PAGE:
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Change: Look for new opportunities

In the change parable book, Who Moved My Cheese, the characters (most of them anyway) went searching for new “cheese” because the “old cheese” was no longer there (cheese represents something important to them). They didn’t plan to look for anything new until the old was gone. I think we are experiencing a lot of this right now as things have changed and it doesn’t look like the “old cheese” is coming back anytime soon. As we experience change, it is important to acknowledge that the change can be really difficult and we don’t need to minimize that for ourselves or our partners and colleagues. One of the most important things we can do is to listen and show empathy during this time. In addition, as leaders of partnerships and coalitions, it’s also very important for us to consider what new opportunities may be possible in the midst of change. Some of the “new cheese” may even be better than the “old cheese.”  Join me this week as we ask three questions that will help us look for new opportunities in the midst of change.

  1. What is possible? (may begin with “what is not possible”?). Sometimes, we can easily see “what is not possible” and we may be tempted to stop after answering that question. If we are going to look for new opportunities, we need to ask the follow-up question “What is possible?” This Spring, I had several training and facilitation opportunities that were canceled (or moved to be virtual). It was no longer possible for me to go in person and do what was originally planned. However, it became possible for me to provide new training sessions to groups virtually. It also became possible for me to do this work from home which helped my daughter (who is 3) to be less anxious (she really struggles when I travel – and last week said, “When you leave, I miss you.”). When it comes to some of the coalition work we are doing, we are now able to reach more partners through webinars or virtual meetings than we could have reached conducting only in-person meetings.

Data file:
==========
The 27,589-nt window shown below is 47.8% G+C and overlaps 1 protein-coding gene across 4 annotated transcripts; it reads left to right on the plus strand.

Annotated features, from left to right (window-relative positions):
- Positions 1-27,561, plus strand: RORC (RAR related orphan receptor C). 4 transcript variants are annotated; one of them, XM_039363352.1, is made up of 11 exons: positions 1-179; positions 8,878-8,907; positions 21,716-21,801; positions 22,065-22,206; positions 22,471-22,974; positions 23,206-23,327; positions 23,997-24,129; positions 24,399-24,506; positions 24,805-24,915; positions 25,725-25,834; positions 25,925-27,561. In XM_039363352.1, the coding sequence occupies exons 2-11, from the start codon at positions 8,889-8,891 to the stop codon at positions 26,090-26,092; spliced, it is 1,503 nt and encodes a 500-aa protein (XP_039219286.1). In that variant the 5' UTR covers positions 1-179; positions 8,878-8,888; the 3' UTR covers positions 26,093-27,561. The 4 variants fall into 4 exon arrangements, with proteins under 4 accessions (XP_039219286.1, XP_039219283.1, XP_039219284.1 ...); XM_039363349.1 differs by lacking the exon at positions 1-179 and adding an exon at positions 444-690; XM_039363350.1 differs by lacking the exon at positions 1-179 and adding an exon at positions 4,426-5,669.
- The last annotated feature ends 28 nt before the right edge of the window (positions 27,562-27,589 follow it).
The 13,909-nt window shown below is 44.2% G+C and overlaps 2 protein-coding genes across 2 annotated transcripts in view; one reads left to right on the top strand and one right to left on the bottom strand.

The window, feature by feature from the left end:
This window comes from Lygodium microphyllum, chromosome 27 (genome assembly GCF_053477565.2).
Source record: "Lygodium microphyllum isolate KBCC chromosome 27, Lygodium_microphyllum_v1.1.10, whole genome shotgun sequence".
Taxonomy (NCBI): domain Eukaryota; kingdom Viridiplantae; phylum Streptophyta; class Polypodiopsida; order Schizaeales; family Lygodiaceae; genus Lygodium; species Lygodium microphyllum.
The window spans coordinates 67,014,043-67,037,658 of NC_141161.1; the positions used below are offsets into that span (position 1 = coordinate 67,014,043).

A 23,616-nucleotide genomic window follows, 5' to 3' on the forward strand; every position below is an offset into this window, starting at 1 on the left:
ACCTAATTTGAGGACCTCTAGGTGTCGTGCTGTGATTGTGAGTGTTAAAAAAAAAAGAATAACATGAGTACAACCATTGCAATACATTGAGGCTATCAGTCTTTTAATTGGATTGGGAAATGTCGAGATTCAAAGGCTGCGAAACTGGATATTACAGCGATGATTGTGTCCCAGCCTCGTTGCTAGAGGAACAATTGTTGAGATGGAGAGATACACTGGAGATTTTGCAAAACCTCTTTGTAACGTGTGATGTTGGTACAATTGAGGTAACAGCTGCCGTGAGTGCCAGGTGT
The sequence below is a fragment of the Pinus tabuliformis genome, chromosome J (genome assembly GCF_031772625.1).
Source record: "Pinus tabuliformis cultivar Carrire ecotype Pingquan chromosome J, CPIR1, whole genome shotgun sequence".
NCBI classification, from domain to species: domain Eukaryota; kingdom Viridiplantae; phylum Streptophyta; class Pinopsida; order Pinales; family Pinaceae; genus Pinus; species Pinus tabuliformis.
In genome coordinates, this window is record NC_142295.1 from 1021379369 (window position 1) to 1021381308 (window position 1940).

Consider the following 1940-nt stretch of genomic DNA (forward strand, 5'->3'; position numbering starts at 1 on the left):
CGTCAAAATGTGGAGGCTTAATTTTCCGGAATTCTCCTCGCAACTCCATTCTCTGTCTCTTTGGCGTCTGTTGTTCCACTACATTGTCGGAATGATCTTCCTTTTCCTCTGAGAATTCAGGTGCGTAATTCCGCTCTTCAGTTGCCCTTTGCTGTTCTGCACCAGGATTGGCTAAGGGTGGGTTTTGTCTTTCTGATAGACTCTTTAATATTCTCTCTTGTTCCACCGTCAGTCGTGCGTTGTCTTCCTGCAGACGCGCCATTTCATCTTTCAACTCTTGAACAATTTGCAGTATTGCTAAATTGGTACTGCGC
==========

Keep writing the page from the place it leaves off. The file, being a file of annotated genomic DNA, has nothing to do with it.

2. What have I wanted to try but wasn’t sure it would work? This is closely related to the question we asked during the first post on change, “What would I do if I weren’t afraid?” Perhaps you have a new idea for how to connect with your partners or maybe you realize that you need to prioritize your coalition’s commitments. You may want to try a new framework to guide your decision-making or a new approach to your strategic plan. Maybe it’s time for you to try asking for help in new ways to implement your projects or maybe you would like to stop checking emails or work on the weekends and take more time to rest.
  3. What have your partners told you was most important to them? This is a great time to review past evaluation results. Perhaps you have asked lots of questions but haven’t taken the time to really review what you have learned from others. This may be a time to start asking some new questions in order to better understand what is important to your partners. I’m currently reading a fabulous new book “Ask Powerful Questions” by Will Wise and I’m inspired to improve my curiosity in order to create better connections and new opportunities. Consider what you can implement in your coalition or team based on what you learned from your partners about what is most important to them.

So, what about you? What questions have you been asking to identify new opportunities?

If you missed my Facebook Live on this post, check it out here!

Photo by Mantas Hesthaven on Unsplash

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